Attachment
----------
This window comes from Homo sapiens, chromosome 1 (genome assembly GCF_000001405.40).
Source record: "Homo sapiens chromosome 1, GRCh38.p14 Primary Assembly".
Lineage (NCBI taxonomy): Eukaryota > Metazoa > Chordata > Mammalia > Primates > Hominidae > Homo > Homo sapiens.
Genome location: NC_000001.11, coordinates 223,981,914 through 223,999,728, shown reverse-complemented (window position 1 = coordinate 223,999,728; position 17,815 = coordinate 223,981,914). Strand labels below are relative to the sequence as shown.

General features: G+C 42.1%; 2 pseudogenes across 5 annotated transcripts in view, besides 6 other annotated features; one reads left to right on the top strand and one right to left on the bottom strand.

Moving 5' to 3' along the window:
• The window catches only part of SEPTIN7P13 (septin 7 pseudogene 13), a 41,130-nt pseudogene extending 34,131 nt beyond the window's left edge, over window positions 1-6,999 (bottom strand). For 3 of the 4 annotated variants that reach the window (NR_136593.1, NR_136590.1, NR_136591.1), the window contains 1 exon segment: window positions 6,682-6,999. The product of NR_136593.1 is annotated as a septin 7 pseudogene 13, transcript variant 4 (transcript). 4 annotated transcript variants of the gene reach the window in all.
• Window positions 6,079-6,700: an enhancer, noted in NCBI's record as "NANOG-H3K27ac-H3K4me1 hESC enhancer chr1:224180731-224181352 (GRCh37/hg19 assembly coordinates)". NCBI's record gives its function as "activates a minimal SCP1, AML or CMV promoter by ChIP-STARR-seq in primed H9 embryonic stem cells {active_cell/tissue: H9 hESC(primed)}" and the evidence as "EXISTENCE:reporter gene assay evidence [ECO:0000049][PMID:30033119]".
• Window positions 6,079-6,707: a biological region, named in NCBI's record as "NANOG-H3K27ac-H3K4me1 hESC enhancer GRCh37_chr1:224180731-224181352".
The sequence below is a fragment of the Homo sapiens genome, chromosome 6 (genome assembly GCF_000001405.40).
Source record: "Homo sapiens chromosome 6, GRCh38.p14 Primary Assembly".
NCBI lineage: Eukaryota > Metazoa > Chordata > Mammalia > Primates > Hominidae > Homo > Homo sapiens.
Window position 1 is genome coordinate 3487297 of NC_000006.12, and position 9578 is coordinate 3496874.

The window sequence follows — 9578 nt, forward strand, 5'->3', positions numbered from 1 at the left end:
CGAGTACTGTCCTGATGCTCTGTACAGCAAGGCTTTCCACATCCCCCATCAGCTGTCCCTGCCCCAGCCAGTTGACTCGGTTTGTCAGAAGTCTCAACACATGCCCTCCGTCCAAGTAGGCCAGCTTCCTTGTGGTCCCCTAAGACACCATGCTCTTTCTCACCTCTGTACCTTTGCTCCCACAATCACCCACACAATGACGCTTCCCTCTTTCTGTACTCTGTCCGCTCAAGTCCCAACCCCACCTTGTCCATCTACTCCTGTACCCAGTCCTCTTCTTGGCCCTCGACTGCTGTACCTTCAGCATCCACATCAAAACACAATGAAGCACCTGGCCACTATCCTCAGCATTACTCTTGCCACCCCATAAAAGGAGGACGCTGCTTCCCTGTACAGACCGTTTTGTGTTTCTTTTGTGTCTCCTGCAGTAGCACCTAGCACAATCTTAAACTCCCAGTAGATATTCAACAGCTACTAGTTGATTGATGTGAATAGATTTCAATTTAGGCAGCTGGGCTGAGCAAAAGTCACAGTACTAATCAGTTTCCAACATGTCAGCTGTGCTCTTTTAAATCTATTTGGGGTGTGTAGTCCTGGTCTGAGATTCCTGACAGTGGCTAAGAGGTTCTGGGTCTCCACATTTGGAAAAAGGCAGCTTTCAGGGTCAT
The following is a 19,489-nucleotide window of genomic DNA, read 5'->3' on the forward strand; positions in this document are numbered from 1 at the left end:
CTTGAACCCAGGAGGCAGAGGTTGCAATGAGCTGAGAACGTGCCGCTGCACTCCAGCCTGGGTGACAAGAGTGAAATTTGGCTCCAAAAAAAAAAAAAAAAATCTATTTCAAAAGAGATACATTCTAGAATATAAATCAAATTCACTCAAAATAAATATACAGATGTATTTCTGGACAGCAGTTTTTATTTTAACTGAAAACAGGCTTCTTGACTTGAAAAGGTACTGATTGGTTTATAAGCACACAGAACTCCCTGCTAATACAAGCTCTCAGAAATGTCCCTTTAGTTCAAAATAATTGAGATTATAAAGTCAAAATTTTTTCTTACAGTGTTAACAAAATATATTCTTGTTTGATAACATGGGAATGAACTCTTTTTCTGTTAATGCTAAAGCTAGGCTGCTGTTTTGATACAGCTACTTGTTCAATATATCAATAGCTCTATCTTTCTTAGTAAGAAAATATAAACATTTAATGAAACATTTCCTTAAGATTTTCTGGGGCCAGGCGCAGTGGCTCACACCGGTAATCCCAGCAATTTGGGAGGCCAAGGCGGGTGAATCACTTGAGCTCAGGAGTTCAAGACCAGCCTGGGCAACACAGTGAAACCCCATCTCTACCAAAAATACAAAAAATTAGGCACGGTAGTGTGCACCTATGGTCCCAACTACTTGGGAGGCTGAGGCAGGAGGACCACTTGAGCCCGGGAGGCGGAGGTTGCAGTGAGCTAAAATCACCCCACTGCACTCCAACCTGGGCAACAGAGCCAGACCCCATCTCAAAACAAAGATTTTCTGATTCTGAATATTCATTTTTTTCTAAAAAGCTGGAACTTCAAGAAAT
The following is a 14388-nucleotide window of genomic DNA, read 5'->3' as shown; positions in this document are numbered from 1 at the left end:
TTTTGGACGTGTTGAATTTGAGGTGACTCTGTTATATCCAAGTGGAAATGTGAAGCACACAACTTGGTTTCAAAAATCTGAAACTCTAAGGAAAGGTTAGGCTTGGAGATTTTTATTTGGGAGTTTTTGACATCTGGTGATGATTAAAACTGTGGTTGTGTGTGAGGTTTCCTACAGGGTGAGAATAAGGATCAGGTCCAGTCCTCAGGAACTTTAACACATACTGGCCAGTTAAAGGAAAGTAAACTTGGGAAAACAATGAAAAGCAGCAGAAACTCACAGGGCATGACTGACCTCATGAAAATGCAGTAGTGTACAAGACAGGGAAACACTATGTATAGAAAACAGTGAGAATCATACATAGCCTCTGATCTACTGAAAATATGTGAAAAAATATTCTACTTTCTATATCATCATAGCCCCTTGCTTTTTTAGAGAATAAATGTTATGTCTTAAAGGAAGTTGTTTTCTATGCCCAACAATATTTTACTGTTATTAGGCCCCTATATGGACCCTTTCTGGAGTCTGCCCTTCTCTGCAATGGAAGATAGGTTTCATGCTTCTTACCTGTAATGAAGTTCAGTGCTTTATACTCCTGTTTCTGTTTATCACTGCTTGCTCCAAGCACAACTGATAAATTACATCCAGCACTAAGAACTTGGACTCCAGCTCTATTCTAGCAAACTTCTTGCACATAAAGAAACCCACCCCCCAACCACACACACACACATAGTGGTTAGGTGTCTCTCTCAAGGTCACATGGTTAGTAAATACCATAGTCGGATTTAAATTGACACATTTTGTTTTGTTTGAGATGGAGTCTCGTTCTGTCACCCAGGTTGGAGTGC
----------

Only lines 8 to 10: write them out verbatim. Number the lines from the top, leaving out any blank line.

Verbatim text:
• Window positions 6,079-6,700: an enhancer, noted in NCBI's record as "NANOG-H3K27ac-H3K4me1 hESC enhancer chr1:224180731-224181352 (GRCh37/hg19 assembly coordinates)". NCBI's record gives its function as "activates a minimal SCP1, AML or CMV promoter by ChIP-STARR-seq in primed H9 embryonic stem cells {active_cell/tissue: H9 hESC(primed)}" and the evidence as "EXISTENCE:reporter gene assay evidence [ECO:0000049][PMID:30033119]".
• Window positions 6,079-6,707: a biological region, named in NCBI's record as "NANOG-H3K27ac-H3K4me1 hESC enhancer GRCh37_chr1:224180731-224181352".
The sequence below is a fragment of the Homo sapiens genome, chromosome 6 (genome assembly GCF_000001405.40).